When relatively new technology receives the endorsement of a megastar such as Black Eyed Peas will.i.am, its popularity skyrockets and suddenly the application possibilities seem endless.
Appointed recently as the chief creative officer of a global 3D printing company, will.i.am has set about taking 3D printing beyond the limited reach of staunch tech enthusiasts. His aim is to promote a simple-to-operate 3D printer that would reduce material waste by using recycled materials. This effort to promote sustainable living and highlight the environmental impact of manufacturing is only the tip of an iceberg that is both mind-blowingly large and infinitely useful.
“3D printing has been around for some time. However, consumers have recently begun to become more engaged in the 3D printing value chain,” says Simon Bromfield, Channel Manager at Adobe Systems Sub-Saharan Africa. “When most people talk about 3D printing, the focus is on the printers. But what will ultimately drive the growth of the consumer 3D printing market is the availability of content that is compelling to consumers.”
3D printing or additive manufacturing is being developed and adapted to spread its influence across a number of sectors and processes. 2014 has seen a number of significant breakthroughs in the use of this technology. Swedish supercar manufacturer, Koenigsegg recently unveiled the One:1, a supercar that utilises many components that were 3D printed. This year, 3D printing has begun to be used in production versions of spaceflight hardware. Healthcare advances have also been profound: scientists are using 3D printing and living tissue to produce ears, kidneys and livers.
But one of the most rapidly evolving applications of 3D printing is taking place in the creative space. Sculptors, modelers, artists, concept designers, illustrators and even jewellers and architects are embracing the potential of 3D printing to create complex objects that could not be made in other ways.
“A big part of what influences the value of content has to do with colour. Much of the content created today is monochrome, but with the right software, creative and designers have the control and flexibility to add colour, polish and texture to transform a 3D object into something meaningful and vibrant,” says Bromfield.
Designer Francis Bitonti, well known in design circles for a 3D printed gown that he created for fashion icon Dita von Teese, sees computational methodologies, smart materials and interactive environments as an opportunity to create new aesthetic languages for the creative industry.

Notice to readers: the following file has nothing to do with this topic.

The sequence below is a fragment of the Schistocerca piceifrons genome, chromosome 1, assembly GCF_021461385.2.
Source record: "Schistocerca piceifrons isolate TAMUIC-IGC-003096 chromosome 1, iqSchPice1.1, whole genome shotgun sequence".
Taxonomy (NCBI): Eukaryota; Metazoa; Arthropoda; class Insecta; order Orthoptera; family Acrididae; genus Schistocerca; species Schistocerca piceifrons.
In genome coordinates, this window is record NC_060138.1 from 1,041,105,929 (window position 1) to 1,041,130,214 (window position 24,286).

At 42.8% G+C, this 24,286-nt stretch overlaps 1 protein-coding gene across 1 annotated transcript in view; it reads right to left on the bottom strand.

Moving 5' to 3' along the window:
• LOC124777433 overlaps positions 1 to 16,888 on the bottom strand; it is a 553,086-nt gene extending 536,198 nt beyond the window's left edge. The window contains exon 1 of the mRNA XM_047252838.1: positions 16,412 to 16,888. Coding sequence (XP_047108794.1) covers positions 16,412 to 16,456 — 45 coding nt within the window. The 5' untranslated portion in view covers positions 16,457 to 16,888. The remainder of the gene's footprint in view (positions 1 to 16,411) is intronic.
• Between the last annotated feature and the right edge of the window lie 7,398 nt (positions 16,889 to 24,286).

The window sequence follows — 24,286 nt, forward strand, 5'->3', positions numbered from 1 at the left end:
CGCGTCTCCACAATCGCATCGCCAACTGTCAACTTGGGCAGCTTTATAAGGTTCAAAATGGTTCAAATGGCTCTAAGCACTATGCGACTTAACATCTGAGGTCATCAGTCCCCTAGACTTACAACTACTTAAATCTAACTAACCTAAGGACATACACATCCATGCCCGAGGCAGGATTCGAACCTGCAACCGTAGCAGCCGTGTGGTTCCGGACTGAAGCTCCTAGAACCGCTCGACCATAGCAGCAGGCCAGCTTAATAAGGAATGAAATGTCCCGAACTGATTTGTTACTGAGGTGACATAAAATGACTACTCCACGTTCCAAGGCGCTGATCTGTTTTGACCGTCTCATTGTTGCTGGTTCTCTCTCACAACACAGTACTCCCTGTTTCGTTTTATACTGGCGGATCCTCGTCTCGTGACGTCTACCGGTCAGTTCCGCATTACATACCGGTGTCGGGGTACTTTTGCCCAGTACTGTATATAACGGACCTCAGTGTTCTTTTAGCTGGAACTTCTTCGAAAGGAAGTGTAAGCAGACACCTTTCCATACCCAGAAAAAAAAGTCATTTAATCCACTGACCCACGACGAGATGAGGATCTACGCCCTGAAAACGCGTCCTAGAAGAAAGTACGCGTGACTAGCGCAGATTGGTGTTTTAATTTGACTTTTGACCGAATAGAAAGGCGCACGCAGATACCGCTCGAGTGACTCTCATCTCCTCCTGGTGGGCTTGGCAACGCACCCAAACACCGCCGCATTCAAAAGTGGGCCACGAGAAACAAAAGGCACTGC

“My design process is a collaboration with artificial intelligence,” says Bitoni. “We are transposing these ideas from design methodologies to tangible consumer experiences.”
In order for creatives to produce inspirational pieces, many of them are working with software that is developed specifically for the production of physical output.
Tobias Klein, architect and creator of The Garden of Earthly Delights, an art piece orientated on the work of Hieronymous Bosch and featured at the 3D Print Show London 2014, explains its use in practice: “We use Photoshop CC distinctively at the front end in its capability to quickly generate artwork and colour schemes for the later application onto the models. This helps us considerably to communicate the design in a fast and effective way as we can export the painted models between various platforms.”
“3D printing has opened up a creative pathway that is fantastical, boundless and alive with possibilities,” says Bromfield. “The production of high quality full colour content is already changing high-end jewellery, sculptures, household goods, fashion and architecture. Technologically advanced software can turn visionary design ideas into tangible reality.”
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Android Go puts reliable smartphones in budget pockets
Nokia, Vodacom and Huawei have all launched entry-level smartphones running the Android Go edition, and all deliver a smooth experience, writes BRYAN TURNER.
Three new and notable Android Go smartphones have recently hit the market, namely the Nokia 1, the Vodafone Smart Kicka 4 and the Huawei Y3 (2018). These phones run one of the most basic versions of Android while still delivering a fairly smooth user experience.
Historically, consumers purchasing smartphones in the budget bracket would have a hit-and-miss experience with processing speed, smoothness of user interface, and app stability. The Google-supported Android Go edition operating system optimises the user experience by stripping out non-important visual effects to speed up the phone. Thish allows for more memory to be used by apps.
Google also ensures that all smartphones running Android Go will receive feature and security updates as they are released by Google. This is a major selling point for these smartphones, as users of this smartphone will always be running the latest software, with virtually no manufacturer bloatware.
Vodafone Smart Kicka 4